Trees

City of Port Coquitlam wants more trees!

By February 28, 2019 No Comments

I openly admit to quickly scanning my weekly issues of Tri City News and moving on. But, in late January I noticed a great headline. “PoCo wants big boost in trees” , TriCityNews¬† (Thursday, January 24, 2019, section A9). More trees is like music to my ears.

The Port Coquitlam city council wants to plant 350 trees every year until 2060. This would increase the city’s tree canopy from 23.8% to 25% in 41 years.

But Councillor Laura Dupont doesn’t think the targets above are ambitious enough. She wants to see a 30% canopy cover by 2035. I love it. If I lived in Port Coquitlam I would vote for Laura Dupont and nominate her for some sort of community award.

Money

The problem with Dupont’s target is lack of money. Planting trees is expensive. To raise funds the city will collect $100 from homeowners who cut down trees on their properties. And illegal cutting will trigger larger fines.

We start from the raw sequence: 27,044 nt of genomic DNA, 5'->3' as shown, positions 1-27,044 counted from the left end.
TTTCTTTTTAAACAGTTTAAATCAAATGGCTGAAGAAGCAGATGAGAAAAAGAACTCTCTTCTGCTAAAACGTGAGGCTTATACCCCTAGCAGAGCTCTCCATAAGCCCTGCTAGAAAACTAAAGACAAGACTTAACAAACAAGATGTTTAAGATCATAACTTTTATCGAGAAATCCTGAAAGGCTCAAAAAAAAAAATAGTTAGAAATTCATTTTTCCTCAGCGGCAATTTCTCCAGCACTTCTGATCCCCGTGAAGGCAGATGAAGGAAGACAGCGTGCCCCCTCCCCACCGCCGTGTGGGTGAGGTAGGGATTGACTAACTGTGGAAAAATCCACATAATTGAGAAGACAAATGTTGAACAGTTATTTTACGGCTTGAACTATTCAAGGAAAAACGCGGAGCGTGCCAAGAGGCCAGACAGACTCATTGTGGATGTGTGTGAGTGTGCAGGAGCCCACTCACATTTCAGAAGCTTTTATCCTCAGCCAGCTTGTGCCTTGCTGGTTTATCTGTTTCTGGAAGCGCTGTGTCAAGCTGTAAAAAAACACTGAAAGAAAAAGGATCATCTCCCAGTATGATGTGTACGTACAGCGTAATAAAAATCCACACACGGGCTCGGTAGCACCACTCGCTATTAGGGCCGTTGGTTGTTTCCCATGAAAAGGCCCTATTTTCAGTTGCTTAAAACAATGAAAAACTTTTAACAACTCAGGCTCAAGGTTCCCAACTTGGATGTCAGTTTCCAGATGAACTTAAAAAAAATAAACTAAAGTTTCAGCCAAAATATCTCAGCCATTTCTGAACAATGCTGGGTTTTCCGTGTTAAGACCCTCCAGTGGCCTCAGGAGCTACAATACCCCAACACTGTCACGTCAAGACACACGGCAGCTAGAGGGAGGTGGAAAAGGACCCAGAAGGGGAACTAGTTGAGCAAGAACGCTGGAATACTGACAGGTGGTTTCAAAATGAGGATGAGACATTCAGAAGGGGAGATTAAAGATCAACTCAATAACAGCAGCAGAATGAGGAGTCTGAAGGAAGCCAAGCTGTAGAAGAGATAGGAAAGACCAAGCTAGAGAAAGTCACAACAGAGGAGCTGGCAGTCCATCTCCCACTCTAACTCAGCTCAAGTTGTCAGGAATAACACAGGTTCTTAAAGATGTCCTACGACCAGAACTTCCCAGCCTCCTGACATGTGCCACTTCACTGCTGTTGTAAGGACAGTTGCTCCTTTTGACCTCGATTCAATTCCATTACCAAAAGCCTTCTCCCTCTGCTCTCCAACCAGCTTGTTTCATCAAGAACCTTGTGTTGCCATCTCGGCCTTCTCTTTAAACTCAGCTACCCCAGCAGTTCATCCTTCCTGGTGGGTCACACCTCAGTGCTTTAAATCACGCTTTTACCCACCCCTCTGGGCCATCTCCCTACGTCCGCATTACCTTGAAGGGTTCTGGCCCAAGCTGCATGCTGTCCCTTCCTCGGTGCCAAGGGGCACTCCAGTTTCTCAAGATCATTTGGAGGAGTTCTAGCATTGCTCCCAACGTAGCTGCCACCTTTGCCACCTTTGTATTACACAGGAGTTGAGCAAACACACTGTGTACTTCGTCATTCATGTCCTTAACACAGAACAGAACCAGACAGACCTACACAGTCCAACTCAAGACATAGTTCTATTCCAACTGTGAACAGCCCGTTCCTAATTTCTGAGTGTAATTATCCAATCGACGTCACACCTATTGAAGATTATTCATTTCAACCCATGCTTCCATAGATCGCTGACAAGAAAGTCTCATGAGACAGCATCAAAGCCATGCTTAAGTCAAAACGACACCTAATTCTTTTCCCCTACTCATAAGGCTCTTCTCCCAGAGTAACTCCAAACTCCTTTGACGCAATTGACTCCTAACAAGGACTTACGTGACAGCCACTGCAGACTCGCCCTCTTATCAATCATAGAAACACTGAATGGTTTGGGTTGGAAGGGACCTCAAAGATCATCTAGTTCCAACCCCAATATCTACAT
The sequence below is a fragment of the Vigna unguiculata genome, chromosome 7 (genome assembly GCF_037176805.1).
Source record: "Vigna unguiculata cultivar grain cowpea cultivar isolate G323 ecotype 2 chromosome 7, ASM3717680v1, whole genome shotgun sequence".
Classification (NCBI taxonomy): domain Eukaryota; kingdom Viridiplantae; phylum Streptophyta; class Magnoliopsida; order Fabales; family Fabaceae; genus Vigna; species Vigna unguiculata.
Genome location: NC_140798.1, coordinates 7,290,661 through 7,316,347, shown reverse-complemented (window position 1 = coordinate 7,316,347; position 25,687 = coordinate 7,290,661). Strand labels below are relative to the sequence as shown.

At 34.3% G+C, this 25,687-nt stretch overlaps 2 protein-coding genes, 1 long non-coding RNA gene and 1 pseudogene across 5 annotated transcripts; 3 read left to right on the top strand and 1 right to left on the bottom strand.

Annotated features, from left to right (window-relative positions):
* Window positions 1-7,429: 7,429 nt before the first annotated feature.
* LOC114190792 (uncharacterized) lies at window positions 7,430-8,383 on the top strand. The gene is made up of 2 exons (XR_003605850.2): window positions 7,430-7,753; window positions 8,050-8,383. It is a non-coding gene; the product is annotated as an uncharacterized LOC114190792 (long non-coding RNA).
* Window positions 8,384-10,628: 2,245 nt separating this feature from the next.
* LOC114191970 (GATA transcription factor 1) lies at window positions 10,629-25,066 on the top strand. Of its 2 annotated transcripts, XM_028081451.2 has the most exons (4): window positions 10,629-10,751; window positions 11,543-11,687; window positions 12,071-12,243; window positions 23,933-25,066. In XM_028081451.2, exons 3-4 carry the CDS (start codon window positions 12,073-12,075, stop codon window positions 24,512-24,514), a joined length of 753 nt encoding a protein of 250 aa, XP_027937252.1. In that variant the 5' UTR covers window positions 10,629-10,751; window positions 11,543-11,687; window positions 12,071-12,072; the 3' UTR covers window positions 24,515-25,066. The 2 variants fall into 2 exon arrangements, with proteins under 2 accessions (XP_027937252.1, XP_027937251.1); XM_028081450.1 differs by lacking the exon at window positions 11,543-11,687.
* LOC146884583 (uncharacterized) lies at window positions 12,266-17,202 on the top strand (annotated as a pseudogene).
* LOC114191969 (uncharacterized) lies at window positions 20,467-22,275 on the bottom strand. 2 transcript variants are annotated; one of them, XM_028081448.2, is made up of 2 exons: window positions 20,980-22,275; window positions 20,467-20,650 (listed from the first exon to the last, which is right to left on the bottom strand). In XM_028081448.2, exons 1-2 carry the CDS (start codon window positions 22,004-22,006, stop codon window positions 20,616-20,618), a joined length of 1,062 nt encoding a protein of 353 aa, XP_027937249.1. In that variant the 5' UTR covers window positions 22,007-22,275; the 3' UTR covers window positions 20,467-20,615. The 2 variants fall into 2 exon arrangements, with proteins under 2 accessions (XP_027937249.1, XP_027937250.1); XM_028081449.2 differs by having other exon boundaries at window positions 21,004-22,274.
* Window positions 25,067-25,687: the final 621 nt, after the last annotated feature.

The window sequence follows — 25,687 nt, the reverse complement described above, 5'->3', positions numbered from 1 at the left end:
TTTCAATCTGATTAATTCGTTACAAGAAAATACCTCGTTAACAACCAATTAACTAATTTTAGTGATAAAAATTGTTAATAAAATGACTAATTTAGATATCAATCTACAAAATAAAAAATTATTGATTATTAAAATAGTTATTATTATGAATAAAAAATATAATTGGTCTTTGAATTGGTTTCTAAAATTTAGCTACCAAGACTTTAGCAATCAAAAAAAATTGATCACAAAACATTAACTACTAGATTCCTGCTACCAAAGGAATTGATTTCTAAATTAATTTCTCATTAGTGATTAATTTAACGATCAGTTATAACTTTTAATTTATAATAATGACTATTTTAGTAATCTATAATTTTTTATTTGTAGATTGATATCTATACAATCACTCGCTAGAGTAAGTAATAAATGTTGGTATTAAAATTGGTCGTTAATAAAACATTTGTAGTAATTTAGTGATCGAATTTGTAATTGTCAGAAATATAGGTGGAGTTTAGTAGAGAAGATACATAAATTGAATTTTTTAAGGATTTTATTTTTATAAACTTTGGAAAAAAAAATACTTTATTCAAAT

Why more trees?

The article doesn’t mention why we need more trees. Perhaps it’s too obvious. So, why do we need more trees and a larger city canopy cover?

Trees provide numerous ecosystem services for free. A larger city canopy cover would cool down the city in summer which may be critical on a planet affected by Global Warming. Paved cities act as heat islands and green spaces provide cooling.

Last year there were reports from India about a big city suffering, I mean really suffering, through heat waves. Then somebody noticed the complete lack of green spaces. It’s a huge mistake to eliminate green spaces from cities.

Trees also remove air pollutants and they produce oxygen. And who doesn’t like free oxygen?

Trees also look great. Many tree species are beautiful and they provide food and habitat for animals.

Green spaces also make people happier and safer.

 

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Conclusion

The Port Coquitlam city council’s plan to plant more trees every year until 2060 is a brilliant idea. Trees provide numerous ecosystem services for free. I can’t wait to see what tree species they plant.

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